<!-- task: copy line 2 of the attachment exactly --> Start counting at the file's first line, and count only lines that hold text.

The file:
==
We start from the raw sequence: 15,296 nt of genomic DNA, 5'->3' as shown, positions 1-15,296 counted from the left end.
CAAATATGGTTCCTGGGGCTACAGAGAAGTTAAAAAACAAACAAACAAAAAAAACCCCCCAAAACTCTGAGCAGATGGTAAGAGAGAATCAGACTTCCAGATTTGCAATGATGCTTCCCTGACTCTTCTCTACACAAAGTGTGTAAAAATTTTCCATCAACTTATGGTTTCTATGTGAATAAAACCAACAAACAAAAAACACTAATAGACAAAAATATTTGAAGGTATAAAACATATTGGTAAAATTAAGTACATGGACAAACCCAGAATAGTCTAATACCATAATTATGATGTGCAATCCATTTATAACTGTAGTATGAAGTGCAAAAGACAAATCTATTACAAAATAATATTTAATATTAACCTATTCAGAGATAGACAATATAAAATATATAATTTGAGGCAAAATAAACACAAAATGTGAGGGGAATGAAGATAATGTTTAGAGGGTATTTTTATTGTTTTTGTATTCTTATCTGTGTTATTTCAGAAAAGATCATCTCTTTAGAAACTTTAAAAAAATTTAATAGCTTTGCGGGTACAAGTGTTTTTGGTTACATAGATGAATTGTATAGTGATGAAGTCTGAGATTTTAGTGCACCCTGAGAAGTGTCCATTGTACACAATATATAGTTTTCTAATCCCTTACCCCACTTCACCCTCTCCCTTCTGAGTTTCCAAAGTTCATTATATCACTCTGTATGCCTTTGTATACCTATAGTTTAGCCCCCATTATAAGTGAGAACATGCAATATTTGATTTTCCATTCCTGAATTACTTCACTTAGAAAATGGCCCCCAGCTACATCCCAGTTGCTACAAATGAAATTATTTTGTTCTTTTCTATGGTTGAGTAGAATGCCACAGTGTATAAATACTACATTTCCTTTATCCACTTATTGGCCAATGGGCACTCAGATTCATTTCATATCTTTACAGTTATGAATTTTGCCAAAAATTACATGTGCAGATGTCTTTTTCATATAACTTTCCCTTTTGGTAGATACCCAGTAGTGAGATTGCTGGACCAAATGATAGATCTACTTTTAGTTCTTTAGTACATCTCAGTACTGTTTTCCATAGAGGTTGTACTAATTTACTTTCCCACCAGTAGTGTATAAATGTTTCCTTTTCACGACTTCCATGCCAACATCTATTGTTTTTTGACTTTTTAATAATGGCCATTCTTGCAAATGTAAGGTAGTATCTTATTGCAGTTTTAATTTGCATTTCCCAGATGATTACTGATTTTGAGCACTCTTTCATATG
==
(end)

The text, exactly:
CAAATATGGTTCCTGGGGCTACAGAGAAGTTAAAAAACAAACAAACAAAAAAAACCCCCCAAAACTCTGAGCAGATGGTAAGAGAGAATCAGACTTCCAGATTTGCAATGATGCTTCCCTGACTCTTCTCTACACAAAGTGTGTAAAAATTTTCCATCAACTTATGGTTTCTATGTGAATAAAACCAACAAACAAAAAACACTAATAGACAAAAATATTTGAAGGTATAAAACATATTGGTAAAATTAAGTACATGGACAAACCCAGAATAGTCTAATACCATAATTATGATGTGCAATCCATTTATAACTGTAGTATGAAGTGCAAAAGACAAATCTATTACAAAATAATATTTAATATTAACCTATTCAGAGATAGACAATATAAAATATATAATTTGAGGCAAAATAAACACAAAATGTGAGGGGAATGAAGATAATGTTTAGAGGGTATTTTTATTGTTTTTGTATTCTTATCTGTGTTATTTCAGAAAAGATCATCTCTTTAGAAACTTTAAAAAAATTTAATAGCTTTGCGGGTACAAGTGTTTTTGGTTACATAGATGAATTGTATAGTGATGAAGTCTGAGATTTTAGTGCACCCTGAGAAGTGTCCATTGTACACAATATATAGTTTTCTAATCCCTTACCCCACTTCACCCTCTCCCTTCTGAGTTTCCAAAGTTCATTATATCACTCTGTATGCCTTTGTATACCTATAGTTTAGCCCCCATTATAAGTGAGAACATGCAATATTTGATTTTCCATTCCTGAATTACTTCACTTAGAAAATGGCCCCCAGCTACATCCCAGTTGCTACAAATGAAATTATTTTGTTCTTTTCTATGGTTGAGTAGAATGCCACAGTGTATAAATACTACATTTCCTTTATCCACTTATTGGCCAATGGGCACTCAGATTCATTTCATATCTTTACAGTTATGAATTTTGCCAAAAATTACATGTGCAGATGTCTTTTTCATATAACTTTCCCTTTTGGTAGATACCCAGTAGTGAGATTGCTGGACCAAATGATAGATCTACTTTTAGTTCTTTAGTACATCTCAGTACTGTTTTCCATAGAGGTTGTACTAATTTACTTTCCCACCAGTAGTGTATAAATGTTTCCTTTTCACGACTTCCATGCCAACATCTATTGTTTTTTGACTTTTTAATAATGGCCATTCTTGCAAATGTAAGGTAGTATCTTATTGCAGTTTTAATTTGCATTTCCCAGATGATTACTGATTTTGAGCACTCTTTCATATG